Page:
But all of that matters not because his playoff average of 3 pts and 3 rbs per game last year are gone.
                Now again read this slowly GO AWAY!

              • dynamo.joe

                You are right. Trying to teach remedial math and elementary logic to someone constitutionally incapable of understanding either is an exercise in frustration and futility for both teacher and pupil.

              • David Acker

                GO AWAY TROLL! KK Lover he’s gone get over it he wasn’t that good and he wilted in the playoffs. Nuff said

              • dynamo.joe

                Was a lie the 1st time someone said it and it’s a lie now. His 2FG% was one of the highest in the NBA.

              • ryanvdonk

                how is it a lie that he missed close shots regularly? i didn’t say he missed all of them, with the majority of his shots being within 5 feet from the hoop, he should be hitting a high percentage, it’s not like they were in post ups.

              • dynamo.joe

                That’s like saying Puig sucks cuz he isn’t batting 1.000. What’s he doing with all those wasted batting opportunities?

                Every player in the NBA regularly misses easy shots, from LeBron on down to Darko Milicic. K2 is 62% at the rim so, yes, he misses 38% of the time.

                Here is the results of what I think you guys are crying about. Kosta goes up soft and tries to lay it in and gets blocked.

                http://bkref.com/tiny/LHLhZ
                It’s true his lay ups sometimes get blocked. It’s also true that he is among the very best in the NBA at making sure that lay up goes in the basket.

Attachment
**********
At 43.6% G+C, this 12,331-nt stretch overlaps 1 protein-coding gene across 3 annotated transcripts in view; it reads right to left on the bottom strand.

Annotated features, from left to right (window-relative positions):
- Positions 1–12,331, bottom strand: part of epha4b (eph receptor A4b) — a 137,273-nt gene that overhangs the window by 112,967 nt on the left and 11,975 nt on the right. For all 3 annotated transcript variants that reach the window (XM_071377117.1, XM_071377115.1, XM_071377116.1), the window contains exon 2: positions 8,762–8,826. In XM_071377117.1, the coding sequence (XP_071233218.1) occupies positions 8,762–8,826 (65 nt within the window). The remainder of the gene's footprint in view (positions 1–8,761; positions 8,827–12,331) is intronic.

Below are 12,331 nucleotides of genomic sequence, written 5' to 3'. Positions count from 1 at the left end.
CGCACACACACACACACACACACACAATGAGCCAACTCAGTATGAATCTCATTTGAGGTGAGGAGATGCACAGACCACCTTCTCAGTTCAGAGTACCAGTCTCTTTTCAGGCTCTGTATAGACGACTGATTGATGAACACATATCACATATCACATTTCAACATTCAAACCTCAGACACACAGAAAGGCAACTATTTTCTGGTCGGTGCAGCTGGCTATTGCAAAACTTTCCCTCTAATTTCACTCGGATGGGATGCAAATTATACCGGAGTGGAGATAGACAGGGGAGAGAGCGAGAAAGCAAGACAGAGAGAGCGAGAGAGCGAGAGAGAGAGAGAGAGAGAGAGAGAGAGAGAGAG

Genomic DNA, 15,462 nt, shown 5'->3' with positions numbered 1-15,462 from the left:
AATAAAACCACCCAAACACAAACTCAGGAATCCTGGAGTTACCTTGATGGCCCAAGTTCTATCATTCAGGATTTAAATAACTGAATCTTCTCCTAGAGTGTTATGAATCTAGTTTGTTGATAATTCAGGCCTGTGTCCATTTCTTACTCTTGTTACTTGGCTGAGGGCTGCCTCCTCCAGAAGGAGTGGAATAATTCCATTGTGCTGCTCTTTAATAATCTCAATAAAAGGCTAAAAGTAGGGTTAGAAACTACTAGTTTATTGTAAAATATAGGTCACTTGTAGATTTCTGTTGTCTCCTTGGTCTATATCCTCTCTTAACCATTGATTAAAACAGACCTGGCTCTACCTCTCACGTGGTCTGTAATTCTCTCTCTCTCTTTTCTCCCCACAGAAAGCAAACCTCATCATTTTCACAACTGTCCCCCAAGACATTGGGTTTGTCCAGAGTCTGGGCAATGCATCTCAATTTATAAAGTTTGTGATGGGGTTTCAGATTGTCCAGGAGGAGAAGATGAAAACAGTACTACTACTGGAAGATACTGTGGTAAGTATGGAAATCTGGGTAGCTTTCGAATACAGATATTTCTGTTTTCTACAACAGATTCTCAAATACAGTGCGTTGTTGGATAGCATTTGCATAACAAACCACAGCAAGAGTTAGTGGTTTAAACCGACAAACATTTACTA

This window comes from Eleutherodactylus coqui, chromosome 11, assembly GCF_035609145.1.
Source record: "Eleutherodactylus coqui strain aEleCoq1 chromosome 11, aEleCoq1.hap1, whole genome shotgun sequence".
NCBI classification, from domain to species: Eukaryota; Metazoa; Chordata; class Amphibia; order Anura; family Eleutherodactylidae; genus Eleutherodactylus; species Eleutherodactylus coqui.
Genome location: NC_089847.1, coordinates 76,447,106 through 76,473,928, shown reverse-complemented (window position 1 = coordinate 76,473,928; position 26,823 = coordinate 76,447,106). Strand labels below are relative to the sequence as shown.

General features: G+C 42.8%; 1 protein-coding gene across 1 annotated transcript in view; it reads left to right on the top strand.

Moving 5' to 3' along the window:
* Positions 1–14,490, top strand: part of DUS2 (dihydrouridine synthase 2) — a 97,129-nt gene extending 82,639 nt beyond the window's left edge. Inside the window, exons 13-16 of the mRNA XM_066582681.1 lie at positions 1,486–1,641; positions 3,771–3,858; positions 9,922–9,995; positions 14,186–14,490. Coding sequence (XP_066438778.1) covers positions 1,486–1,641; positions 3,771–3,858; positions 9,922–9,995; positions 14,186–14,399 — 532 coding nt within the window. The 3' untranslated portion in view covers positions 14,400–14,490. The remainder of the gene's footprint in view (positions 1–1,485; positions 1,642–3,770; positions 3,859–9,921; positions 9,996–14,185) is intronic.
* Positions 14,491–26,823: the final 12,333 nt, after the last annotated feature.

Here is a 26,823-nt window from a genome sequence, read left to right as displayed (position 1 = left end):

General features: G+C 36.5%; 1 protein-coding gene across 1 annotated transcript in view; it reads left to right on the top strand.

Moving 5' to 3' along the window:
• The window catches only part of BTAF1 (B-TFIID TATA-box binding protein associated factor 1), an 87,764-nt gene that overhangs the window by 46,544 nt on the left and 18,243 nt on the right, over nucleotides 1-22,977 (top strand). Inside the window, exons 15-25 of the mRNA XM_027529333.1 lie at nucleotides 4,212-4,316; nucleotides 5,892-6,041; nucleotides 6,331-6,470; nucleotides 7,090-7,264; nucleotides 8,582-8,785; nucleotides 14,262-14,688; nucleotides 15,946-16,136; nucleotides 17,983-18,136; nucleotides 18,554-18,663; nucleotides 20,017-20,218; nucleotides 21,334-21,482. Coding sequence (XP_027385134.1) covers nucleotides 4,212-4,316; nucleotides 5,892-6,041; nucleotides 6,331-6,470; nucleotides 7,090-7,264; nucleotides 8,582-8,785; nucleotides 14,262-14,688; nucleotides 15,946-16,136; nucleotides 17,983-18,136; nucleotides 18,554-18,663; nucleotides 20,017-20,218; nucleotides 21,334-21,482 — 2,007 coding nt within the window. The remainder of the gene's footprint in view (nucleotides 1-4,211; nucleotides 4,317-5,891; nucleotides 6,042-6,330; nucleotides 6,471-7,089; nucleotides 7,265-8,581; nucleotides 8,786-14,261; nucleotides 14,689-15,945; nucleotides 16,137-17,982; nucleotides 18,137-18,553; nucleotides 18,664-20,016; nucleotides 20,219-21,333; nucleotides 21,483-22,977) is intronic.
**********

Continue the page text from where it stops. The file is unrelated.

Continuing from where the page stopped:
• ryanvdonk

                the difference is most of those players miss contested shots, kosta misses open ones. im not saying he sucks, he’s a very good backup, but his softness is a weakness, and his percentage would have been even higher had he got angry and dunked more…and not sure who puig is, but it’s baseball so i don’t pay attention unless i need to fall asleep.

            • Native Nugget

              I think it a tough call as a coach. If you reward effort and good fundamentals by playing your hardest working players who make the fewest mistakes, then you set a tone for the whole team. On the other hand, some players need time to develop. Karl had a great system for long term development (assistant coaches and trainers) and high standards but was weak at directly developing young talent. The Wizards weren’t known for doing much of anything. Hopefully Shaw can keep the standards high AND develop young talent.

          • sherlock

            I think ‘suspecting” that KK outplayed McGee in practice is a bit of a stretch. I think it was pretty obvious that GK did NOT want McGee and didn’t like his hand being forced by management. KK was a big Miller.

            • toluene hawk

              GK stated numerous times McGee came off the bench so his playing time was with Andre Miller and not with Kenneth Faried.

              • LBJ

                Probably because Andre fed him lob passes for about half of points

            • LBJ

              So if he doesn’t learn his defensive rotations, how to block out or a post up move (or even inbound the frigging ball) in his 18 minutes a game over a 90 game season – we fix that by giving him more playing time?????